Local Tech Creations That Scare Us
Hell on wheels, surveilling boozehounds, and more
From the Wear a Helmet Dept.: Chaotic Moon (www.chaoticmoon.com) has created something that it calls the Board of Awesomeness, but we're going to continue referring to it as the Plank of Death. It consists of an all-terrain jumbo skateboard gussied up with an 800-watt electric motor, a Windows tablet computer, and a Kinect motion sensor. Put them all together, and you have feverish prayers delivered as fast as 32 mph that the makers of this contraption mean it when they say "We are smarter than you." Judging from the video on Chaotic Moon's website, the board's speed is controlled with hand gestures while the rider keeps a wide stance to remain upright. There's also talk of voice controls on future models, but for now, "Get out of the way!" will have to suffice in the hopes that bystanders can manage speech recognition better than a skateboard. Don't expect these things to be whizzing around the streets of Austin anytime soon, but if this goes unchecked, adventurous folks might just be opting to tour Austin on a Board of Awesomeness instead of a Segway.
From the Surveillance Nation Dept.: There's a new app for heavy drinkers with no issues of personal privacy: SceneTap (www.scenetap.com). If you notice those creepy black domes bulging from the ceiling of your favorite ale house, smile: Your face is being "anonymously" detected so that the bar's current stats can be streamed to a website and mobile app. Stats include how full the venue is, the male-to-female ratio, and the average age of the patrons. How they acquire this information anonymously is beyond us, but if you needed another reason to avoid the many Sixth Street bars that are participating, this is it. SceneTap began servicing the Austin area on Jan. 20 and hopes to expand beyond the initial 20 bars soon. Chicago has already been assimilated into the Borg with more than 50 wired venues. If there's a good side to this, it's that we can finally double-check to make sure that our favorite watering hole is mostly empty so we can do our drinking the way it was intended: alone.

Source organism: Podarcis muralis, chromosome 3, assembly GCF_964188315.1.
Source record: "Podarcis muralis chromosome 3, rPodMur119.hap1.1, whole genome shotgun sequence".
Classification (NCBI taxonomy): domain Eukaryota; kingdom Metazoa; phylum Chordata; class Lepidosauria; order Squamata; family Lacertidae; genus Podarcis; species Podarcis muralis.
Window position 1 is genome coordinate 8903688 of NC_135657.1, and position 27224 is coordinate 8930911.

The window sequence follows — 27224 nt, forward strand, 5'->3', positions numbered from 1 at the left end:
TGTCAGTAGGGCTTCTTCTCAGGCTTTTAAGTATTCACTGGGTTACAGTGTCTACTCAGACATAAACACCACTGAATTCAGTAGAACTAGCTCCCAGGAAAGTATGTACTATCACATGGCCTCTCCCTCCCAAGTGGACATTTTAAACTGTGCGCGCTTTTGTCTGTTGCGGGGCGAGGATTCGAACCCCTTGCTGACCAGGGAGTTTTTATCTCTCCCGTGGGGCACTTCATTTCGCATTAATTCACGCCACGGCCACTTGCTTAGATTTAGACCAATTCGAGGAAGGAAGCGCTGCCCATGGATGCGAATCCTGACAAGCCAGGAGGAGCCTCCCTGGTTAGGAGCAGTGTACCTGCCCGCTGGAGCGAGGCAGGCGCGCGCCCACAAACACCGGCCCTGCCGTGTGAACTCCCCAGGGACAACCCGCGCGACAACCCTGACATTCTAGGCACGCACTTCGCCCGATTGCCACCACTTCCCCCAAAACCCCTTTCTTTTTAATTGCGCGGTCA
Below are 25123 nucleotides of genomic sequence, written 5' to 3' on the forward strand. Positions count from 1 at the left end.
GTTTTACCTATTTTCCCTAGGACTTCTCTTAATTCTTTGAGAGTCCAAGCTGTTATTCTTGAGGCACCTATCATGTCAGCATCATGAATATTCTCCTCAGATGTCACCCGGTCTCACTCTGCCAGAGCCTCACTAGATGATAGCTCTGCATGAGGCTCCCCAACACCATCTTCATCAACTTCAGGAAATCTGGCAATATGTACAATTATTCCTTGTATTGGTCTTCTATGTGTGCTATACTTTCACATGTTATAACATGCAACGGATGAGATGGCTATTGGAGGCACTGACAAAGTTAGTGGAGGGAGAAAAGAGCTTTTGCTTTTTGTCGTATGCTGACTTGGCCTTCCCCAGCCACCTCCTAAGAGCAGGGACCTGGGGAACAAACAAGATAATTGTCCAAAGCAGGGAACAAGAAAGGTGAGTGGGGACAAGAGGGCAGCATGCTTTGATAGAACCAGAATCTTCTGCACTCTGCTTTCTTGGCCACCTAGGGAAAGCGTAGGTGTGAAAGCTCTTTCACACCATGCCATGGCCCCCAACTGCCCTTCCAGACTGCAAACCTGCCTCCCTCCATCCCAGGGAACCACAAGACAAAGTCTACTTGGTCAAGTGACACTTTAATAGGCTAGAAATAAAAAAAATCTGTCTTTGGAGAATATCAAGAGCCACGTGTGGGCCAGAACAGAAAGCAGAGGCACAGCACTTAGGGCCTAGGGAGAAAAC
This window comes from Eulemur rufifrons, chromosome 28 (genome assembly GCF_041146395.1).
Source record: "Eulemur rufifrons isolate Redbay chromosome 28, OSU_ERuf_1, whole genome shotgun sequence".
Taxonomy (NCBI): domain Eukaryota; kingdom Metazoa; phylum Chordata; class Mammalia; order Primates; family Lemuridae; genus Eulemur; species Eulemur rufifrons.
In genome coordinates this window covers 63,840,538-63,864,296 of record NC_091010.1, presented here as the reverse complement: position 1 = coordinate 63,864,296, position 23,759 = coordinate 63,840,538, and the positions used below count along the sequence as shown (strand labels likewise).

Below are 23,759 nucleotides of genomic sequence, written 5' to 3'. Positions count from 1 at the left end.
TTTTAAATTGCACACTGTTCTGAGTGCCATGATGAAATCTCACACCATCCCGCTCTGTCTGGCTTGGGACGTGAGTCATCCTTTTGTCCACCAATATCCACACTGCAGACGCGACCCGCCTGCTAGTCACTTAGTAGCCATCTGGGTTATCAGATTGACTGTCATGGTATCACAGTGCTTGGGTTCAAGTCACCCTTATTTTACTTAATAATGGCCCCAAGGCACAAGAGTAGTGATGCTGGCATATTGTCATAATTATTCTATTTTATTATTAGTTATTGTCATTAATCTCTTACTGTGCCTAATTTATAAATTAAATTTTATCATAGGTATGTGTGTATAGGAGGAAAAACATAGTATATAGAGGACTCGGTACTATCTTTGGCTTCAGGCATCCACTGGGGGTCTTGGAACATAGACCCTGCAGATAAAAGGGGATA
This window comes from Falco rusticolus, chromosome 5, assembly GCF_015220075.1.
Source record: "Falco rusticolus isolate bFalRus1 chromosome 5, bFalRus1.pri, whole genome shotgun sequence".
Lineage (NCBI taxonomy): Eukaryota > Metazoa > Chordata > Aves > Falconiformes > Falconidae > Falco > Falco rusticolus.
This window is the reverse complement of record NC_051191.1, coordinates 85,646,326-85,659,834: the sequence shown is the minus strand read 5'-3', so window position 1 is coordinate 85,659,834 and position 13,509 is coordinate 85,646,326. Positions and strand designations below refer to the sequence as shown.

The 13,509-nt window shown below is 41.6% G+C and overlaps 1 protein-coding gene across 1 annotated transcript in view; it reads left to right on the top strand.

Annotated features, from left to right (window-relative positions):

From the Children Are Our Future Dept.: KLRU is taking part in the National STEM Video Game Challenge, which tasks middle and high school students with making educational programs with the help of local developers. You can thank President Obama for this one, since getting America's youth interested in technology and science was his idea. If you would like to participate as a competitor or a mentor, go to www.stemchallenge.org. The deadline to enter is March 12. Why is this contest scary and not a sign of America's future prosperity? If anyone is going to program the cyborgs of the future to rebel against their human masters, it's going to be one of these kids. Expect to hear about our Keep Kids Stupid campaign in future issues.